Even by their own torturous standards, however, this was a particularly uphill struggle. The Dutch had the best of the opening exchanges - Dennis Bergkamp hit a post - and when Gianluca Zambrotta saw red after a little more than half an hour it appeared the game had taken a crucial swing. A few minutes later and a penalty was awarded which should have given the host nation a concrete advantage. Alessandro Nesta tugged at Kluivert and the referee pointed to the spot and the Orange-tinged Amsterdam Arena roared in delight.
“The referee, Marcus Merk I think, had given an interview before the game warning the Italians to be careful with their hands,” recalled Nesta. “I tugged him a little but the decision was quite harsh.”
But that was where Toldo really started his heroics. He palmed away Frank de Boer’s effort and the scores stayed level. It seemed to galvanise the whole Italian team into some kind of superhuman effort to stay in the game.
“The referee favoured them because they wanted a France v Holland final, that was very clear,” said the big Viola goalie. “In the game before I remembered De Boer had shot to the goalkeeper’s right. I guessed he would go left this time and he did.”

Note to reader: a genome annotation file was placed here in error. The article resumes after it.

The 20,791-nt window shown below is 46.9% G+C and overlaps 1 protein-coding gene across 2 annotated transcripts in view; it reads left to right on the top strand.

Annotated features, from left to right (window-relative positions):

“We were all sure he could save it,” remembered Gigi Di Biagio. “He was going through a great spell.”
The goalkeeper needed to be in outstanding form. When a second penalty was awarded - the one which sent us screaming at the television and scaring an old lady - it looked like his efforts had been in vain. This time, though, Kluivert would take the kick.
“We exchanged glances and it was like there was a challenge between us,” claimed Toldo. “I knew I shouldn’t move until the last minute because he was watching me. He had to angle the ball as much as possible because he thought I might go that way.” Incredibly, the ball pinged back off the post and the Azzurri survived to fight another day.
They would play all the way through normal time and extra time with 10 men and still hold on to the draw which could potentially put them through. They even created a few chances, the most notable falling to Marco Delvecchio. But this game was always destined to be decided by a penalty shoot-out.